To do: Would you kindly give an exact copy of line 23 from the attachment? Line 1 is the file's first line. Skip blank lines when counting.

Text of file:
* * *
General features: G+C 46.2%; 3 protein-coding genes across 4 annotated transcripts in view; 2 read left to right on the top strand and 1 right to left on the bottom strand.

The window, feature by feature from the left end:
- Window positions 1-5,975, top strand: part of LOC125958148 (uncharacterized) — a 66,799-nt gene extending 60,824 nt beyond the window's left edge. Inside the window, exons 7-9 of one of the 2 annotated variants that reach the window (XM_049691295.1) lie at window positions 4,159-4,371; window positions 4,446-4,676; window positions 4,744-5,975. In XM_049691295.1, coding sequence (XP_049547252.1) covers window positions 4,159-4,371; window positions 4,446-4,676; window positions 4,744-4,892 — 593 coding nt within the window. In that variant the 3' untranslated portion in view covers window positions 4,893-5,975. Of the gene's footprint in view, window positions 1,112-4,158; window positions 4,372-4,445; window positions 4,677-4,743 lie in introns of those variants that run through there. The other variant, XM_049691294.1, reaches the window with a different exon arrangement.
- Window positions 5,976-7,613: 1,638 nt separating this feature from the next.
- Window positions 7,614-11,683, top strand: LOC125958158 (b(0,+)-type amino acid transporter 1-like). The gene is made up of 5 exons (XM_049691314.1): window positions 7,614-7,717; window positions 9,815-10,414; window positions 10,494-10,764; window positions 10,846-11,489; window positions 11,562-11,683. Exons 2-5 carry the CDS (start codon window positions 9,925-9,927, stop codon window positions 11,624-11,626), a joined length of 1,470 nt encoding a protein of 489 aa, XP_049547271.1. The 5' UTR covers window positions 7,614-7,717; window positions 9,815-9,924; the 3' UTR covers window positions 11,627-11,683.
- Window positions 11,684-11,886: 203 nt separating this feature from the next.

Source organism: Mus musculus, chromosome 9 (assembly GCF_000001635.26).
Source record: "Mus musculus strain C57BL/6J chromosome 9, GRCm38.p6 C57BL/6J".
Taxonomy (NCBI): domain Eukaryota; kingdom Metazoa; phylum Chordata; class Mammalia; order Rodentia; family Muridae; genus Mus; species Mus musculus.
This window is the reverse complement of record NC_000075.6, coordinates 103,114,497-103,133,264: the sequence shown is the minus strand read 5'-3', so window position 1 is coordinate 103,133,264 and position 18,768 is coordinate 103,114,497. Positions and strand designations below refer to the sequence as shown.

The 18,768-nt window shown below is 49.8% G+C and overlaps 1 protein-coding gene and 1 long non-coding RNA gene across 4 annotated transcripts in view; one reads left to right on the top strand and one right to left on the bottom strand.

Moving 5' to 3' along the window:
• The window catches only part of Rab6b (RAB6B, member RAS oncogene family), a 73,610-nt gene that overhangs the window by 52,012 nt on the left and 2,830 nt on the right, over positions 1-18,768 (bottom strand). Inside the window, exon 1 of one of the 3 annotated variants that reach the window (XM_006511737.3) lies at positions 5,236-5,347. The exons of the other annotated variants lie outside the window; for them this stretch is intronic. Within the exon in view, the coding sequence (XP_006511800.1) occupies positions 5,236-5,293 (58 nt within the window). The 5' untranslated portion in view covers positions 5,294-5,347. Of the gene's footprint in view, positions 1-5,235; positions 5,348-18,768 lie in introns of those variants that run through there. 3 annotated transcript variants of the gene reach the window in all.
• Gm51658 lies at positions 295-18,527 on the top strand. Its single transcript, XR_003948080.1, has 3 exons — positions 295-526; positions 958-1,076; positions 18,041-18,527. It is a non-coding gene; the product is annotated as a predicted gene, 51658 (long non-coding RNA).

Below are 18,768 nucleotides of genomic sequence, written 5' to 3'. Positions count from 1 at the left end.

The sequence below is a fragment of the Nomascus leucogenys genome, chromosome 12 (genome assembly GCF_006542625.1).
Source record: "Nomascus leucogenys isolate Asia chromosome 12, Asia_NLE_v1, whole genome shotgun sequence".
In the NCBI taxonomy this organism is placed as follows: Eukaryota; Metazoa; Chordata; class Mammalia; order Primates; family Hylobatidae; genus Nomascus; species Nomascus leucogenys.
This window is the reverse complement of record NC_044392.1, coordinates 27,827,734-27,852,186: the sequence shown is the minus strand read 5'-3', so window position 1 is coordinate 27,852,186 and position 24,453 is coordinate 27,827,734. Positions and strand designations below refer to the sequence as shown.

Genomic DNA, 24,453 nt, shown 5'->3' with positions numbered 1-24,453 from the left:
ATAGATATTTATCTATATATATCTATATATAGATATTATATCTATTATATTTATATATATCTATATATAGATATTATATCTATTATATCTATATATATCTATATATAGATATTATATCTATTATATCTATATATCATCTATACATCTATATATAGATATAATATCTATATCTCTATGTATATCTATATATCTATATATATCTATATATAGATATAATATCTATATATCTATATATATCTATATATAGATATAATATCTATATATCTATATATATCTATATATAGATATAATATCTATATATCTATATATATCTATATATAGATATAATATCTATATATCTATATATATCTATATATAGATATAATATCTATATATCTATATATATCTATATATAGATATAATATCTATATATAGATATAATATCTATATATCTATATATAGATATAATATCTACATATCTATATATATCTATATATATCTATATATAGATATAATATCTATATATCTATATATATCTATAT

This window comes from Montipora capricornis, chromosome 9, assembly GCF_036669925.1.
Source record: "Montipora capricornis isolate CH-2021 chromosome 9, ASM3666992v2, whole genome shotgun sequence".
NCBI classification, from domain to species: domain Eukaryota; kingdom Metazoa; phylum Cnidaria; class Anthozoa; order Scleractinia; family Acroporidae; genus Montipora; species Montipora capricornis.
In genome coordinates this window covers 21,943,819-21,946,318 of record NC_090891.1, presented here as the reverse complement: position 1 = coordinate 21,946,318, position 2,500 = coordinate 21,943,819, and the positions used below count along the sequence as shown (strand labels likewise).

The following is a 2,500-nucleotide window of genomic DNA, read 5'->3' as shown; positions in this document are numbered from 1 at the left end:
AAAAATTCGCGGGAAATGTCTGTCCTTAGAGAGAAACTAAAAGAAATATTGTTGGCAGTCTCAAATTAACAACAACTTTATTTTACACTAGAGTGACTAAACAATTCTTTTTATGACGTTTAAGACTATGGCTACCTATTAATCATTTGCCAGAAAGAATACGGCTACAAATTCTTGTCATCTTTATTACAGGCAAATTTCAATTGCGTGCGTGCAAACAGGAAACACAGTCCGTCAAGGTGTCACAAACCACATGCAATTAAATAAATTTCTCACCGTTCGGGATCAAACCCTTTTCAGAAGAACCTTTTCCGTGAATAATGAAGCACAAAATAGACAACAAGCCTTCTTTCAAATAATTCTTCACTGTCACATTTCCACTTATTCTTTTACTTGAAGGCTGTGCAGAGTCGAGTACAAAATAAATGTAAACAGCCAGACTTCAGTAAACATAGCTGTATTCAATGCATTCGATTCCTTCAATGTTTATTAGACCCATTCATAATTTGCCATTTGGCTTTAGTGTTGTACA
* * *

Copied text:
Source record: "Montipora capricornis isolate CH-2021 chromosome 9, ASM3666992v2, whole genome shotgun sequence".